Impeachment process moves forward

President+Donald+Trump+speaks+to+supporters+at+a+rally+in+Des+Moines%2C+Iowa.

Courtesy of Grant Tetmeyer, NSPA Photos

President Donald Trump speaks to supporters at a rally in Des Moines, Iowa.

The U.S. House of Representatives approved articles of impeachment for abuse of power and obstruction of Congress Dec. 18, 2019, for the 45th President of the United States, Donald J. Trump, making him the third commander in chief in U.S. history to be formally impeached.

Speaker of the House Nancy Pelosi will send the articles of impeachment to the U.S. Senate Jan. 15. Only Democrats voted for passage of the articles of impeachment, the first time in history the articles were not passed by a bipartisan vote.

The House of Representatives focused their attention on a phone call between President Trump and Ukrainian President Volodymyr Zelensky, asking him to investigate Hunter Biden, the son of former Vice President Joe Biden, for Hunter’s role with the Burisma gas company. Joe Biden is a current candidate for the Democratic presidential nomination.

A government official is impeached when the House has formally charged the official with a high crime by a majority vote of 51 percent.”

— The U.S. House of Representatives website

According to the House’s History, Art and Archives website, a government official is impeached when the House has formally charged the official with a high crime or misdemeanor by a majority vote of 51 percent. A high crime is not a felony or a misdemeanor; it is an action by an official that would be viewed as morally wrong by the American public. 

After the formal impeachment process has concluded in the House, the impeachment moves to the Senate trial phase. After the articles have been passed to the Senate, Senators will be sworn in as jury members. Seven members of the House of Representatives serve as managers to prosecute their case while the Chief Justice of the Supreme Court serves at the presiding judge. After deliberations, the Senate will vote, determining if the official will be removed from office or if the official is acquitted. In order to convict the official of the accused crime, the Senate will need to pass a two-thirds majority vote of 67 percent.

On Feb. 24, 1868, President Andrew Johnson was formally impeached because he removed Secretary of War Edwin M. Stanton, which was a direct violation of the Tenure of Office Act, passed and ratified in 1867. The controversial federal law was a response to Johnson’s threats to remove Stanton from the position numerous times and stated the president could not remove a cabinet member without congressional approval. The process moved to the Senate, in which Johnson was acquitted of all charges by a margin of one vote.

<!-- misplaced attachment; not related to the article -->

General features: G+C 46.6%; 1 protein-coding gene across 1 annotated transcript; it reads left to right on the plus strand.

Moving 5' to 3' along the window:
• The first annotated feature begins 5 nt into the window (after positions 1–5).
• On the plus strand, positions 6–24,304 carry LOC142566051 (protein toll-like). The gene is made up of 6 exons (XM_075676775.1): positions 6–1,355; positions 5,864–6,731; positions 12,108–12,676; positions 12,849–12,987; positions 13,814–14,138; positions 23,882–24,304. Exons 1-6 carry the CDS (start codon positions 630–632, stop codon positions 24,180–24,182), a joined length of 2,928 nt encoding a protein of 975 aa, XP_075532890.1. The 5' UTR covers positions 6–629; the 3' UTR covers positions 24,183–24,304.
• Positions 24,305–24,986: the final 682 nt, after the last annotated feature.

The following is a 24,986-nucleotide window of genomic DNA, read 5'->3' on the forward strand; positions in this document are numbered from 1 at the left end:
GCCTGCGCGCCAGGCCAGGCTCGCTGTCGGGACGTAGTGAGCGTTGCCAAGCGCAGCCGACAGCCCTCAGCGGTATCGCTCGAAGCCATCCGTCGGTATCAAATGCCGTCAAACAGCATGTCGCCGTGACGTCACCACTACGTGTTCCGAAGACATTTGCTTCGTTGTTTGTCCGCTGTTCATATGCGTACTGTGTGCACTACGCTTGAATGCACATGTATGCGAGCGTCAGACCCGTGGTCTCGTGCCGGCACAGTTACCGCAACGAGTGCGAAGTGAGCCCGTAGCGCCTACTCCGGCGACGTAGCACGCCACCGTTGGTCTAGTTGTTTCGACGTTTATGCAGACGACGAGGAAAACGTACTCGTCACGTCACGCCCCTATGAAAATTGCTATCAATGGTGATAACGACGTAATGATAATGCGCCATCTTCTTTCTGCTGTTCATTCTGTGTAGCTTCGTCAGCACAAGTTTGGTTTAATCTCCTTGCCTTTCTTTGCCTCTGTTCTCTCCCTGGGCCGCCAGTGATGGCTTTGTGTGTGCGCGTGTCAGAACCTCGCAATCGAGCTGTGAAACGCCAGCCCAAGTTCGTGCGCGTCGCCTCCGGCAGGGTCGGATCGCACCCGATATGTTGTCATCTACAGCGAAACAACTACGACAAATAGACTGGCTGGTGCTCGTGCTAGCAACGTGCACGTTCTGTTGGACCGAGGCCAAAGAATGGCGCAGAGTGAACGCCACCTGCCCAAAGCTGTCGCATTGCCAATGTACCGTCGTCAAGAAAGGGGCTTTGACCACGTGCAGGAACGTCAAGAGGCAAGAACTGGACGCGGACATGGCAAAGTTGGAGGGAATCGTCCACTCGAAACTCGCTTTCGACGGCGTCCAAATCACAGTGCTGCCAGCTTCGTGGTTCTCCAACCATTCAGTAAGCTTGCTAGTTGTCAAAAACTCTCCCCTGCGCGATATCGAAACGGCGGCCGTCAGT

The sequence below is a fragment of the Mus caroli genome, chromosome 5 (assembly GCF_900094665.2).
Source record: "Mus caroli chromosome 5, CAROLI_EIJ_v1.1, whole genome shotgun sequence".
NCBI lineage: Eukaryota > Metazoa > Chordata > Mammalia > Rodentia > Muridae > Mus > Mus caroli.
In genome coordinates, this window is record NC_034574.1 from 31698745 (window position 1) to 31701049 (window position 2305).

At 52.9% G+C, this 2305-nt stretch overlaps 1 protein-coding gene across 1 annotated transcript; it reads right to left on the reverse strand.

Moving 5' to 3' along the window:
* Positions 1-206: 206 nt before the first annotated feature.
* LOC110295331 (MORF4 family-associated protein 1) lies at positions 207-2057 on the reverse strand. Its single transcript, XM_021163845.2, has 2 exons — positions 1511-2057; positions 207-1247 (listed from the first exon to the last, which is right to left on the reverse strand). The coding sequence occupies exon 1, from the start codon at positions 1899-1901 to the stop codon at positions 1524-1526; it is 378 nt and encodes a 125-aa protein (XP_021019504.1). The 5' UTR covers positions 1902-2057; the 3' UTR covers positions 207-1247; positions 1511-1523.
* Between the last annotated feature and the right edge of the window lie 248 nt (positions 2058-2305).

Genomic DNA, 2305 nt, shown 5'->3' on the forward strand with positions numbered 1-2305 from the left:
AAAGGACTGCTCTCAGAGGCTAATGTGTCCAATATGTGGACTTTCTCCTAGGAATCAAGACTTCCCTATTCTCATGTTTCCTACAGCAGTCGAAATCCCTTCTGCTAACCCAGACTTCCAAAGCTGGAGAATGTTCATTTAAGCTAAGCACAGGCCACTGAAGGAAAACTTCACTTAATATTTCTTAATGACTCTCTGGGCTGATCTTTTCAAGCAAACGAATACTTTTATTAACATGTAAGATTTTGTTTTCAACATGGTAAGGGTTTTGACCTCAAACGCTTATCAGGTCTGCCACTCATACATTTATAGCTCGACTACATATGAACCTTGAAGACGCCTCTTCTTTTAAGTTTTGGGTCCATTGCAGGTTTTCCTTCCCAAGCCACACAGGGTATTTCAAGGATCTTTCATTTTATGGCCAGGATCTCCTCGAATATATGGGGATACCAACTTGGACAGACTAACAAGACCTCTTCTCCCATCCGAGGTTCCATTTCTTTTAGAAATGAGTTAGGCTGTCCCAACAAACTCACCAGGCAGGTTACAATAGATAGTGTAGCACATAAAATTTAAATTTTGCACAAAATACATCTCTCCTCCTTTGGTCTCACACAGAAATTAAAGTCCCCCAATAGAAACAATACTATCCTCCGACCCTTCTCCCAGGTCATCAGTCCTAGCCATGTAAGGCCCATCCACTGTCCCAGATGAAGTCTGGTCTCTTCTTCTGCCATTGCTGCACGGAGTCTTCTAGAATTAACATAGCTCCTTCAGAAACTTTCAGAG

In order to convict the official of the accused crime, the Senate will need to pass a two-thirds majority vote of 67 percent.”

— The U.S. House of Representatives website

Articles of Impeachment against President Bill Clinton were passed Dec. 19, 1998, almost 150 years after the impeachment of Johnson. Clinton was charged with lying under oath to a grand jury and obstruction of justice. The process began with the Whitewater Scandal, an investigation into investments made by Clinton and his wife, former Secretary of State Hillary Clinton. Although the Whitewater charges failed because of insufficient evidence, the investigation did uncover Clinton was conducting an inappropriate relationship with White House intern Monica Lewinsky. Clinton lied under oath about this relationship during a Senate Committee Hearing. Five weeks later, the Senate acquitted President Clinton with vote counts that failed to reach a majority for removal from office.

Contrary to public opinion, President Richard Nixon, was not impeached. The House Judiciary Committee started the impeachment process by introducing charges, but the House never voted on them, and Nixon was never formally charged. On July 27, 1974, the House Judiciary Committee recommended Nixon be formally impeached following the Watergate scandal. Watergate created a media frenzy and subsequently led to the resignation of Nixon from office on Aug. 9, 1974. He was never formally impeached, and President Gerald Ford pardoned him Sept. 8, 1974 for any crimes he may have committed while in office. 

The length and outcome of a Senate trial in the impeachment of President Trump is still pending at this date.